You’re not quite spot on, but you’re close. Let the forum go on, and soon the circle of necessary non-negotiable beliefs will exclude Arminians, Roman Catholics, the historic Orthodox, Anabaptists……. This is where the spirit of “Truth is the Basis of Unity” line of thinking leads. So, you were a bit broad, perhaps, in your question, but on the right track, imho.

  9. Dan says:

    Jimmy, I would believe that if one were to disagree with DMLJ’s statement as quoted by Kevin, he ought to propose an alternative basis for Christian unity without regard to reader comments. In my opinion, DMLJ refers us back to Scripture alone for determining the basis for that unity.

    One one level, the Church can have unity on the items that he cited. At a lower level, within a local church body itself, there will necessarily be a prevalent theology in place whether written or not. A church that cannot decide whether it is Arminian or Calvinist (being simplistic here) will be in chaos because the ramifications of a church’s theological views will be found in every endeavor in which a church engages. Conflict is indeed inevitable, because you’ll have differing factions interpreting Scripture in different ways. The outgrowth of this will be conflict, and that will need some kind of resolution or else you’ll see church splits, leadership in opposition to each other, and disgruntled members. In such cases it’s naive to plead with members simply to forget the differences in theology and give each other a hug. That’s where DMLJ’s comments prove themselves true.

  10. Phillip says:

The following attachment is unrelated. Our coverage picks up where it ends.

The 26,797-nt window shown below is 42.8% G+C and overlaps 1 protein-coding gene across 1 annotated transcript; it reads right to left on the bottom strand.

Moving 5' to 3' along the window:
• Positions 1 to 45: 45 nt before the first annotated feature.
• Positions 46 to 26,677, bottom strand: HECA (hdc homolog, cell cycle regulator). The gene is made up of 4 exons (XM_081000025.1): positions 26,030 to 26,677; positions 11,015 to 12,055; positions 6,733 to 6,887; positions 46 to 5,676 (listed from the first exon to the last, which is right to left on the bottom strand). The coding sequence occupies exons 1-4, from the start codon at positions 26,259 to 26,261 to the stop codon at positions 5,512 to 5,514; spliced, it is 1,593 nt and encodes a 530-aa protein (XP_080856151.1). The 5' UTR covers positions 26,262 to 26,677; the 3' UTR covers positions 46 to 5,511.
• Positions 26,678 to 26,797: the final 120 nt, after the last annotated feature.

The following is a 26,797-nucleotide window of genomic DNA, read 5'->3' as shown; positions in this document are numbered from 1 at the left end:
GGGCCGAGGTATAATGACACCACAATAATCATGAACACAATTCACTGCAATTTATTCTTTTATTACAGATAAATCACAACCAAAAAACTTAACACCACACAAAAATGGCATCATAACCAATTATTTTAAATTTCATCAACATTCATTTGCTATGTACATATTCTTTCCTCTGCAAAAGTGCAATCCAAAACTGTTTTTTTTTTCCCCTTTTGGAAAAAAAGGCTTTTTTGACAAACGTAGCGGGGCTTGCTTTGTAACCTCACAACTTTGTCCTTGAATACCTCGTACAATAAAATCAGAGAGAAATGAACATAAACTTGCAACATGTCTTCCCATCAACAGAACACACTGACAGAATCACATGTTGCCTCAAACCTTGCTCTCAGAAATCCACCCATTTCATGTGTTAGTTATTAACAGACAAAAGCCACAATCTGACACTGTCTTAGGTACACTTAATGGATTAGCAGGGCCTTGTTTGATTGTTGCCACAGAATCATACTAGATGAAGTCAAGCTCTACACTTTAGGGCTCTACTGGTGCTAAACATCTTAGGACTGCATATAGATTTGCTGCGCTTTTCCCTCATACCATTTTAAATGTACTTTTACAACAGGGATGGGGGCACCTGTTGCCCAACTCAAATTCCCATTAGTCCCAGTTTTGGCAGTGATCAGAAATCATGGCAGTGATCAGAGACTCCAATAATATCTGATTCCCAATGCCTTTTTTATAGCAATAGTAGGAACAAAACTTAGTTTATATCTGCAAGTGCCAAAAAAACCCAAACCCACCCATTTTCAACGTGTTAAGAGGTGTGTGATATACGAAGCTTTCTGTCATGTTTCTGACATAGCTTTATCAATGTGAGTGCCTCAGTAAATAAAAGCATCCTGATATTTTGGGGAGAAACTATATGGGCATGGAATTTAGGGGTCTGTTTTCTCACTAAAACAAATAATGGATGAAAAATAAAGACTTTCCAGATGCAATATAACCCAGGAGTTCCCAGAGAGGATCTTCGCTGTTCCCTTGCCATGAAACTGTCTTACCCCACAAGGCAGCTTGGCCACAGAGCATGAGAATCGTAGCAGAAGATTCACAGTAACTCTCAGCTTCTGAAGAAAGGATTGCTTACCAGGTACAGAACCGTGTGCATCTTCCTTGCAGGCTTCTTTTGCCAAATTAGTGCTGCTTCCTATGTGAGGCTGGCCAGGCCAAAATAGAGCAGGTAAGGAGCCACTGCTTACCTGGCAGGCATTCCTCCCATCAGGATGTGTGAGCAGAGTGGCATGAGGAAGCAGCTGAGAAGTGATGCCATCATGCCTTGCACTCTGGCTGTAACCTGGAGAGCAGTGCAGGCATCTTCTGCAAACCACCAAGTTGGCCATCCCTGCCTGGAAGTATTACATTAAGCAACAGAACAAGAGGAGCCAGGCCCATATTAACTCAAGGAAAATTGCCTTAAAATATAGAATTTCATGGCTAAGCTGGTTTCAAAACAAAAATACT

It has been said; Once an agreement is reached on what the problem is, tis then that a solution to the problem can begin.
    Praise be to God high in the heavens.

  11. david carlson says:

    Emil Brunner wrote (regarding unity and the church)

    There is no scandal in the fact that Lutherans and Calvinists do not have precisely the same understanding of the Lord’s Supper. The Scandal, however, is that they therefore cannot celebrate the communion with each other: which indeed amounts to this, that they do not acknowledge each other to be the church

  12. Our unity is in who we are, not in the details of what we believe. First, when we are born again, the spirit–righteousness–that made Christ the only begotten son of God is created within our physical bodies. Second, because we all have had very different experiences in our lives (many of which came without us choosing them–ex. parents, schools, churches), what we know and understand about God and the Bible will be mired in differences. That’s okay–Christ came so that each of us can develop a one-on-one relationship with God and can find the life that is greater than the loss, death, and destruction that evil has pounded our world with. Let’s encourage each other to seek God and His absolute love with everything we have, and let’s give each other the freedom to find the power of that love in our individual lives.

  13. Justin F says:

    It’s been my experience that using a theological matrix as a requirement for unity is misguided. It’s actually a basis for fracture and division. Hence the tens of THOUSANDS of subdivisions within Protestant Christianity. Everyone seems to have their own version of absolute, revealed truth. Not that theology and beliefs aren’t important, but I think that the last 500 yrs of church history shows us that we have our priorities out of place.